1. [22]
    In  his reasons for decision the Learned Member said:

I accept the evidence of Dr Hensell, particularly where his evidence differed with Mr McLeod. I was of the opinion that Mr McLeod’s recollection of events was hazy. He gave his evidence by telephone from Thailand where he was holidaying. He demonstrated little interest in the issues being canvassed.[14]

  1. [23]
    Counsel for AL was critical of Dr Hensell’s evidence which he said was not reliable because:
    1. a)
      He did not correctly identify the adhesive used by Mr McLeod;
    2. b)
      He relied heavily on the adhesives labelling instructions and specifications;  and
    3. c)
      He changed his opinion as to the cause of the damage from the adhesive used to the consistency of the screed on which the tiles were laid.
    4. d)
      His expertise was as a geologist, not a tile expert.
  2. [24]
    The learned Member received reports and heard evidence from Mr Betteridge, a building expert, Dr Hensell, a geoscientist, and Mr McLeod, AL’s tiler.
  3. [25]
    Counsel for AL submitted that the evidence about the cause of the fractured tiles was ‘all over the place’, He submitted that the evidence called by Mr and Mrs Fatseas was vague, inconsistent and contradictory and Counsel took us to examples in the transcript. He urged us to prefer the evidence of AL’s tiler which, he submitted, was clear and unchallenged as to the way the tiles were laid.
  4. [26]
    The learned Member canvassed the evidence as a whole. There was no dispute that the tiles were defective; the question for the learned Member was whether AL was responsible for the defective tiles. The learned Member accepted Dr Hensell’s report that noted[15] ‘…the saturation of the screed and consequential movement of the slab was more likely the cause’ (of the cracking). That finding did not depend upon any conclusion about the adhesive. It was within Dr Hensell’s expertise and the learned Member was entitled to rely on it in forming his conclusions.
  5. [27]
    That another conclusion was open to the learned Member is not the test that we are required to apply. The evidence can support the learned Member’s conclusions and we can find no compelling reason to come to a contrary view.

Incomplete waterproof membranes

  1. [28]
    Counsel submits that AL should not be liable for work that it did not do and for which it did not charge.
  2. [29]
    The learned Member heard competing evidence about whether the waterproof membranes was part of the scope of works. The learned Member said[16]:

According to Mr Davidson this was not evident in the drawings. I assume therefore that the applicant installed them at the request of the owner in which case the applicant is liable as a cost plus matter.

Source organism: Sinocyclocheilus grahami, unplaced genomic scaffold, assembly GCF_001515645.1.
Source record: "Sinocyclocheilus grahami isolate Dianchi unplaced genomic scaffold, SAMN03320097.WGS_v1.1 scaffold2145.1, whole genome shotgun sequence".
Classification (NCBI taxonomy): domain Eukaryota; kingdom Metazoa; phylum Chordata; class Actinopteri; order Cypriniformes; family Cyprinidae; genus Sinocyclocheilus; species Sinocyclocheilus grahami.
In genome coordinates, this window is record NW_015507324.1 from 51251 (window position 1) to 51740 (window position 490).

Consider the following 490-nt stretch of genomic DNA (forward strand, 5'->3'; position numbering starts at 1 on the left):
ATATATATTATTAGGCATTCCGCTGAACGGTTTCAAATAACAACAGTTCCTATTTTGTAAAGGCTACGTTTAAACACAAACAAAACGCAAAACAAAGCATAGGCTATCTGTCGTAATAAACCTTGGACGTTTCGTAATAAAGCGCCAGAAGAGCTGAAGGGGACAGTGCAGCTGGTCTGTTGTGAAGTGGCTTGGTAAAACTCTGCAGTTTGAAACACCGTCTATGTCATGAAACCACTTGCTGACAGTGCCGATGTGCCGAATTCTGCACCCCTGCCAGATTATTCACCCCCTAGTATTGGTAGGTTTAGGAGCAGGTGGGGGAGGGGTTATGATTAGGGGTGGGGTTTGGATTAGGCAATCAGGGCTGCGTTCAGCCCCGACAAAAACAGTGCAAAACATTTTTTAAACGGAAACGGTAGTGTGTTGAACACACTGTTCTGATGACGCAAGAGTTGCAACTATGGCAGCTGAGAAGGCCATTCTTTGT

1. [30]
    The evidence can support a finding that the concrete block planters to which this item refers were included in the contract drawing and schedule of finishes and specified that the interiors be waterproofed. There is no evidence that any agreement was reached between the parties to exclude waterproofing from the contract.
  2. [31]
    In those circumstances the learned Member’s finding of fact can be supported by the evidence and we can find no compelling reason to come to a different view.

Efflorescence and algae – stairs from River Terrace

  1. [32]
    While the learned Member conceded that this point was “difficult to decide”[17] that is not to say, as Counsel for AL asserts, that he was ‘unsure on this issue’.[18] 
  2. [33]
    The learned Member heard competing evidence about the cause of the efflorescence and algae. Mr Aitken told the tribunal it was a maintenance issue. The learned Member also had the evidence of Mr Betteridge and Dr Hensell, which he clearly preferred to that of Mr Aitken. Counsel for AL is critical of the learned Member’s reliance on Mr Betteridge and Dr Hensell because, he says, those reports focus on the issue of the adhesive.
  3. [34]
    The learned Member accepted that a considerable amount of Mr and Mrs Fatseas’ claim was due to deterioration because of lack of maintenance[19]. However, in relation to the efflorescence, he noted “Mr Aitken agreed this was the responsibility of the Applicant[20]. The learned Member was entitled to find as he did and we can find no compelling reason to come to a different view.
  4. [35]
    This ground is dismissed.

Cracked tiles, pool waterline

  1. [36]
    Mr Aitken considered that five tiles needed replacing. Mr and Mrs Fatseas’ expert, Mr Betteridge, relying on Dr Hensell’s report, gave evidence that all existing tiles needed to be replaced as the adhesive was defective.
  2. [37]